He walked on mechanically, aimlessly. He was tired out and dejected beyond measure by this tragic encounter. It was not any immediate affection for the old man, who had been no more to him than a strange force driving him on for its own purposes; it was the others he had evoked—and, above all, the sense of common misfortune which no man can avert for ever. For the moment he lost faith in his own power to maintain himself against a patient and faceless Nemesis.
It was morbid—the old terrifying signs of breakdown—the pointing finger.
“Thus far and no further with your brain, Robert Stonehouse.”
And then, suddenly, he found that he was in a familiar street, and, stopping short, as though from old custom, to look up. There was the finest house in Harley Street which they were to have decorated with their brass plates. If it had risen straight out of the ground at the behest of his fancy he could not have been more painfully disconcerted. He had never known before that he had avoided it. He knew it now, and the realization was like the opening of a door into a dark and unexplored chamber of his mind. He stood there shivering with cold, and wet, and weariness. Who lived there now, he wondered? The old back-numbers whom they were to have ousted so ruthlessly? Well, he could find out. Someone lived there, at any rate. He could see a light in one of the upper rooms. He crossed over and went up the steps cautiously, like a thief. All the brass plates but one had gone. That one shone brightly in the lamp-light, giving the door a one-eyed, impish look. He could read the letters distinctly, and yet he had to spell them over twice. It was as though she herself had suddenly opened the door and spoken to him.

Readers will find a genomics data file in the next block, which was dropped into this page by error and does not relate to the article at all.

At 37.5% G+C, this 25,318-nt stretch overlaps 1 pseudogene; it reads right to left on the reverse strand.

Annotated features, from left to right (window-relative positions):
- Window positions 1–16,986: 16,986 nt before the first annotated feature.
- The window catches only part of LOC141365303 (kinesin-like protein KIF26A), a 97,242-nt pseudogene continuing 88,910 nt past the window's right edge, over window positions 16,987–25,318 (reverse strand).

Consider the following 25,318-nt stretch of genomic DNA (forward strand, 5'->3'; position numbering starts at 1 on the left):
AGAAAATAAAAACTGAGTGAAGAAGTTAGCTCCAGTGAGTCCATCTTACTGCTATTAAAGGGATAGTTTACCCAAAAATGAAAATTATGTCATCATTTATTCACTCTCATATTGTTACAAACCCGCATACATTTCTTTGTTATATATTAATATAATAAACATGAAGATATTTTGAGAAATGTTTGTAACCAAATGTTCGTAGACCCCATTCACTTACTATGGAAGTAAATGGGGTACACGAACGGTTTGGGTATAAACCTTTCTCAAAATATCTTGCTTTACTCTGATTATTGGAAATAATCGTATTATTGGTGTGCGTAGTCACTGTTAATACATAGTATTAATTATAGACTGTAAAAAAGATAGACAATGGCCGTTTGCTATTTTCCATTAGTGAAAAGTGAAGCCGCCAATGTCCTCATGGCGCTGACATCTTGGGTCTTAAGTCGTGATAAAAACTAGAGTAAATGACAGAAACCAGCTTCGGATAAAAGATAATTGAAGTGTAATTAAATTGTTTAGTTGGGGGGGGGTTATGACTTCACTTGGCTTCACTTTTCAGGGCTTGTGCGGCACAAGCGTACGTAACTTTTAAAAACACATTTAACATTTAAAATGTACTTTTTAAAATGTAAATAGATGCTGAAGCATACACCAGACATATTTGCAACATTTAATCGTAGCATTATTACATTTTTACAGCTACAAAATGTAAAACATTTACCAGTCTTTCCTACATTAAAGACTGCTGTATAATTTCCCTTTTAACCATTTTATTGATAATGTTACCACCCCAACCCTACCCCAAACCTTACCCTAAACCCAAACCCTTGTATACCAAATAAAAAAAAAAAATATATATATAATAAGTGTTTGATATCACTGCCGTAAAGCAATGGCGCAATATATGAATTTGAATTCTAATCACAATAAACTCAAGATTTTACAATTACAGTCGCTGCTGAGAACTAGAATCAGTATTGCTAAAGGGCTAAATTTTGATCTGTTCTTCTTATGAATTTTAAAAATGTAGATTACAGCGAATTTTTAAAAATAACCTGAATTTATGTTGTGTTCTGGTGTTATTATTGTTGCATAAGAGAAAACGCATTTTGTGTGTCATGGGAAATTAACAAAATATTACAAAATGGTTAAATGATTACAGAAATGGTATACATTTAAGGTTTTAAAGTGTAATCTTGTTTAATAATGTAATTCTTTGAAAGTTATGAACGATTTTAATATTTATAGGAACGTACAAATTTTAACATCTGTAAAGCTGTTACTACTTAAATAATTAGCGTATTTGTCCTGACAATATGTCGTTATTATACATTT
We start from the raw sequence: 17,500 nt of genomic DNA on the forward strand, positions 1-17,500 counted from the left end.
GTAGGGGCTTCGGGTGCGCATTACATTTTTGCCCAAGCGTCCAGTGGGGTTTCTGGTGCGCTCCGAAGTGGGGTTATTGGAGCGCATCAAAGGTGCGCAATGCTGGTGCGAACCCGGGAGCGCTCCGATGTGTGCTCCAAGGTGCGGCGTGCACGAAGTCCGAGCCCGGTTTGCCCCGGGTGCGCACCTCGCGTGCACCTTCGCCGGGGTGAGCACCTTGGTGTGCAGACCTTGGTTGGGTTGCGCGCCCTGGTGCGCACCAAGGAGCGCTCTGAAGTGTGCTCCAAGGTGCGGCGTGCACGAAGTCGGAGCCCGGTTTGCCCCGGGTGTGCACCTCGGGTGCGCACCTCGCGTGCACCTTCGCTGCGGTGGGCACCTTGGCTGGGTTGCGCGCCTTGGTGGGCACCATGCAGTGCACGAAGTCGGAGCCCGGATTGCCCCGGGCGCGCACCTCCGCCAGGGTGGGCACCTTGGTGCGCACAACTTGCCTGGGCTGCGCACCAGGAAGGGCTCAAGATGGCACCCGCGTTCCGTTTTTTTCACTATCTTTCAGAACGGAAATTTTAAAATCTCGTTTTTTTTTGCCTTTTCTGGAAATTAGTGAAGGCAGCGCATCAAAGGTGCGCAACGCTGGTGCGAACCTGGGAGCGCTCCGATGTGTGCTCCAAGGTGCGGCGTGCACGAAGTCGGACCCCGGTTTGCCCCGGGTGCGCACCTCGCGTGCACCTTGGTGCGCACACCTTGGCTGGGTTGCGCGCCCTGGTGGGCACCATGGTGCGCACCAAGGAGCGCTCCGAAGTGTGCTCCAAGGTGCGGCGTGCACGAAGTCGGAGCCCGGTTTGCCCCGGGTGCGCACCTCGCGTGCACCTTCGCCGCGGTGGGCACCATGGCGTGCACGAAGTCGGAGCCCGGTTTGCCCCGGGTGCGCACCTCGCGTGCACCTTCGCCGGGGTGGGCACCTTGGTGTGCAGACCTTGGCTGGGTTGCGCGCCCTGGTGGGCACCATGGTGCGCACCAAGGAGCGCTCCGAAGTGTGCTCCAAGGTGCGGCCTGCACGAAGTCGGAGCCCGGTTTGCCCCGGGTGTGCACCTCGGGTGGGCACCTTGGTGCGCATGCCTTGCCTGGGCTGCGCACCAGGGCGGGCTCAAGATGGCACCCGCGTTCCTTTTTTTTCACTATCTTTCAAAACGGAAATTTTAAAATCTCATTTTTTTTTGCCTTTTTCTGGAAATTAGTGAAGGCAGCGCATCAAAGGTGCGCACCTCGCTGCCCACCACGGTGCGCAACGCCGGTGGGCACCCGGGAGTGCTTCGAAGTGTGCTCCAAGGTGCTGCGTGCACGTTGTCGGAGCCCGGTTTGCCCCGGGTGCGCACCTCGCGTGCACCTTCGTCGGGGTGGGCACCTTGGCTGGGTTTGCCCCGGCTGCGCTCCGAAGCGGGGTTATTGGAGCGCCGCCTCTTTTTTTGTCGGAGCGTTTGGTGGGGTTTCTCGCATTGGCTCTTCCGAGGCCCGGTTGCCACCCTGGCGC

“Frances Wilmot, M.D.”
Then he turned and walked away. But at the next corner he stopped and looked up again at the lighted window. What freakish fancy had possessed her——? Perhaps she was there now. He could see her in the room that had been his enemy. And he had brief vision of himself standing there in the empty street as he had done when he had loved her so desperately, gazing up at that signal of warmth and comfort out of the depths of his own desolateness.
He said “Francey!” under his breath, ironically, as though he had uttered a child’s “open-sesame!” to prove that there had never been any magic in the word. But the sound hurt him.
This time he did not look back.
Nor was there any reassurance to be found that night in the concrete justification of his life. He set himself down to work in vain. One ghost called up another. The room with its solemn, bloodless impedimenta became—not a monument to his success, but a Moloch, to whom everything had been sacrificed—the joy of life, its laughter, its colour—and Christine. And not only Christine. He had been sacrificed too.